Thirty-three states intro­duced bills and nine enacted laws restrict­ing voters from receiv­ing help when cast­ing their ballot or regis­ter­ing to vote

  • As part of litig­a­tion foot­note2_2q9qsr5 2 League of Women Voters of Flor­ida v. Lee, 4:21-cv-00186-MW-MAF (N.D. Fla., Jan 24, 2022), Dkt. 458–7. against FL S.B. 90, Daniel A. Smith, an expert in voting rights and elec­tions as well as chair of the Univer­sity of Flor­id­a’s polit­ical science depart­ment, showed that Black and Latino Flor­idi­ans are more likely to util­ize and depend on the use of third-party voter regis­tra­tion organ­iz­a­tions to register to vote. The burden imposed by the passage of S.B. 90, which limits the abil­ity of these organ­iz­a­tions to help voters, there­fore dispro­por­tion­ately falls on Black and Latino resid­ents compared to white resid­ents of Flor­ida.
  • NPR and a lawsuit filed by Native Amer­ican Rights Fund, the Amer­ican Civil Liber­ties Union (ACLU), and the ACLU of Montana under­scored the dispro­por­tion­ate impact the state’s newly passed law, H.B. 530, would have on Native Amer­ican voters. The law bans the use of paid ballot collect­ors, which many Native Amer­ic­ans resid­ing on reser­va­tions rely on, due to infre­quent mail service and a limited number of loca­tions to cast a ballot (e.g. post offices, polling centers, drop boxes, etc.). This would make voting burden­some for many on reser­va­tions, espe­cially those with disab­il­it­ies or a lack of trans­port­a­tion.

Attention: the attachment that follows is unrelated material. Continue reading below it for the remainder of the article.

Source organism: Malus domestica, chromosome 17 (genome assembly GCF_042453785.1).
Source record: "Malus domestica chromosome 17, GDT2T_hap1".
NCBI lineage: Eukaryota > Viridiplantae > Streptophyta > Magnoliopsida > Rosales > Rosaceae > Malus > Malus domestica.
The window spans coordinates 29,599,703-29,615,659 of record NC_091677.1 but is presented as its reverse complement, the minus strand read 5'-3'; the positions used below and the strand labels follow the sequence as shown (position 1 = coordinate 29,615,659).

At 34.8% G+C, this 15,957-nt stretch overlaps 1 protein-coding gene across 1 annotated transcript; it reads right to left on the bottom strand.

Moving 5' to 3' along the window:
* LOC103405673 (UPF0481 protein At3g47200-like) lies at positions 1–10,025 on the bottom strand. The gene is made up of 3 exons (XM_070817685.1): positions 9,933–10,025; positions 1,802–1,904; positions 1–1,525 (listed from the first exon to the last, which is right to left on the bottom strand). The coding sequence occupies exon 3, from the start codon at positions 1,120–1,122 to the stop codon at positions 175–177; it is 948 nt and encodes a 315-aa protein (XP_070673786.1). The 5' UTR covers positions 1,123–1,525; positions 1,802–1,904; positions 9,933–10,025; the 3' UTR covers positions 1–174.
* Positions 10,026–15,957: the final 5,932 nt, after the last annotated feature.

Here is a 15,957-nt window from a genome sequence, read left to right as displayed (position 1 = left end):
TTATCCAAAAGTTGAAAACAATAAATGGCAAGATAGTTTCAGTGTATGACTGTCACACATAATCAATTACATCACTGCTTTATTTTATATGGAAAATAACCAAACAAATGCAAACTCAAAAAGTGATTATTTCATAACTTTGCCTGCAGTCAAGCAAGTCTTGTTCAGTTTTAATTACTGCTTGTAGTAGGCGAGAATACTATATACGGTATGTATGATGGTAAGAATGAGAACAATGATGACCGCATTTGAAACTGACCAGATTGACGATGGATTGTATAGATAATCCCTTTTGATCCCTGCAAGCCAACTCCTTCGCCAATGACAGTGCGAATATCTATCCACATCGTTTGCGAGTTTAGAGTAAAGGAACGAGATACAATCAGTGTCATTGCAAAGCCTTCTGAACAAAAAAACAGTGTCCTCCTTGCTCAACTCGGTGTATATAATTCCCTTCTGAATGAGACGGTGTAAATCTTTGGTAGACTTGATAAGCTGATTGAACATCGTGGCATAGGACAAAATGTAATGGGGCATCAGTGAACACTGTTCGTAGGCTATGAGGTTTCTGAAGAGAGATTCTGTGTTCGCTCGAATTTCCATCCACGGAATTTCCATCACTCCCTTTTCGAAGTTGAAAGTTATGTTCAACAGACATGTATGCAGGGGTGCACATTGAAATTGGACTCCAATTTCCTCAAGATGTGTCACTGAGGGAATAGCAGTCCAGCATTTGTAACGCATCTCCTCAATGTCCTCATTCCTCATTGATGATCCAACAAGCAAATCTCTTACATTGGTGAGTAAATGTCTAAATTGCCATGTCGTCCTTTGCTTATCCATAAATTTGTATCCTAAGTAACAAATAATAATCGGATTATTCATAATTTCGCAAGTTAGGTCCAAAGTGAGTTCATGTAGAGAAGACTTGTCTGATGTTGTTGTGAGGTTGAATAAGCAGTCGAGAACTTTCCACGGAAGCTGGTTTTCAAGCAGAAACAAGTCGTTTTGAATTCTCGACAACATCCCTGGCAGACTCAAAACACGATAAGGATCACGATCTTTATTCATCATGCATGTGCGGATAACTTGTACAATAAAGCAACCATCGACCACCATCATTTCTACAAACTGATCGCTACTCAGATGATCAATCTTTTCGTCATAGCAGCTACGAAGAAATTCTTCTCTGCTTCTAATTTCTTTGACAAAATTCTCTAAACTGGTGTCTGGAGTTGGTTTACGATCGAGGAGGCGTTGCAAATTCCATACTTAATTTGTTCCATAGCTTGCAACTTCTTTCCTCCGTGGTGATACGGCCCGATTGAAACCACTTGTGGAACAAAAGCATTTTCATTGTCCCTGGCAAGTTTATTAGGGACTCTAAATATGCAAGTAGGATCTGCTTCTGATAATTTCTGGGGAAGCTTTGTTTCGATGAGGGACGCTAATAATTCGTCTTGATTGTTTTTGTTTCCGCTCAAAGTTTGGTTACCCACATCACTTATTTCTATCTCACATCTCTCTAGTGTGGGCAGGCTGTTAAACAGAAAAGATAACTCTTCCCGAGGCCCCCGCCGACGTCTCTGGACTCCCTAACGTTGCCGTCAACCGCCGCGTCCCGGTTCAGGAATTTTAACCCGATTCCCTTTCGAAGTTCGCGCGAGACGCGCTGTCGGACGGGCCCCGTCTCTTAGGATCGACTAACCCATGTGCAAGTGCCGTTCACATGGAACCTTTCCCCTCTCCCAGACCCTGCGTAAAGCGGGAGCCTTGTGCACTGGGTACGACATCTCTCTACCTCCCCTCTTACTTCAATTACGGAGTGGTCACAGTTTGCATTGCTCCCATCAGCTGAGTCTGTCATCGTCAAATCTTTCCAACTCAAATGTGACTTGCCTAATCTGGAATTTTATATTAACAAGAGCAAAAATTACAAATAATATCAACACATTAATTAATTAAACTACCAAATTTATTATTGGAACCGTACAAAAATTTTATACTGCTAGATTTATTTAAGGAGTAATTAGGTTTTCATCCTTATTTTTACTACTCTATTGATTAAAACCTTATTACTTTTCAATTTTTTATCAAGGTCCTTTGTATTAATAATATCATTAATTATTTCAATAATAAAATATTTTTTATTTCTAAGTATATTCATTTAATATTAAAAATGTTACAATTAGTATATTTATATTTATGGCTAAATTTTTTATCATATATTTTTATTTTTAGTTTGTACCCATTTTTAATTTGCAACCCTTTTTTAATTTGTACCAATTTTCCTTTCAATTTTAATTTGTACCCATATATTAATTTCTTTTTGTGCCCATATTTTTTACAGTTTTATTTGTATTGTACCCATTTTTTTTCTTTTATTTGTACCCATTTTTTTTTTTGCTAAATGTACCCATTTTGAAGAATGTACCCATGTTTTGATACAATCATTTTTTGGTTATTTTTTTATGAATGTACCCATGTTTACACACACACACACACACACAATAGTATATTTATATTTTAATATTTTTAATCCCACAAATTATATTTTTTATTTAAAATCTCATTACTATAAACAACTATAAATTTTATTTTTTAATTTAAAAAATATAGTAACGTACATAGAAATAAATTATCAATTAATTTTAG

Thirty-eight states intro­duced bills and seven enacted laws making voter iden­ti­fic­a­tion laws stricter

  • The Atlanta Journal-Consti­tu­tion emphas­ized that the enact­ment of increas­ingly restrict­ive voter ID bills, such as S.B. 202, will suppress the votes of Geor­gi­a’s Black resid­ents. The article’s analysis shows that this is due to Black registered voters being overrep­res­en­ted amongst Geor­gi­a’s 3.5 percent of regis­trants without a qual­i­fy­ing state ID number or driver’s license –– more than half are comprised of Black regis­trants when they only account for 30 percent of the state’s registered voters. Without these accep­ted forms of ID, voting by mail will become much more chal­len­ging for thou­sands of Black voters because of GA S.B. 202. 

Ten states intro­duced bills and two enacted laws impos­ing restric­tions on Elec­tion Day regis­tra­tion

  • The Montana Free Press and a complaint brought on behalf of disab­il­ity rights activ­ists and labor organ­iz­a­tions from Montana explained that the end of Elec­tion Day voter regis­tra­tion, promp­ted by MT H.B. 176, will make it harder to vote for some of the state’s most vulner­able popu­la­tions. The demise of Elec­tion Day regis­tra­tion, which has been used by tens of thou­sands of Montanans since its imple­ment­a­tion in 2006, will be devast­at­ing for those with disab­il­it­ies who may be unable to register to vote by less access­ible meth­ods offered prior to Elec­tion Day.

In 2021, at least one state enacted a law allow­ing more partisan control of elec­tion admin­is­tra­tion. Since the begin­ning of 2022, three more states have intro­duced similar bills

  • Reuters covered how multiple county elec­tion boards in Geor­gia were restruc­tured and had their Black members purged after GA S.B. 202 passed, grant­ing the State Elec­tion Board expan­ded control over county-level elec­tion boards they found to be “under­per­form­ing.” What quickly followed was the elim­in­a­tion of Sunday voting — a voting method dispro­por­tion­ately favored by Black voters statewide in the 2020 elec­tion — in one county and the proposed consol­id­a­tion of voting centers in another.

End Notes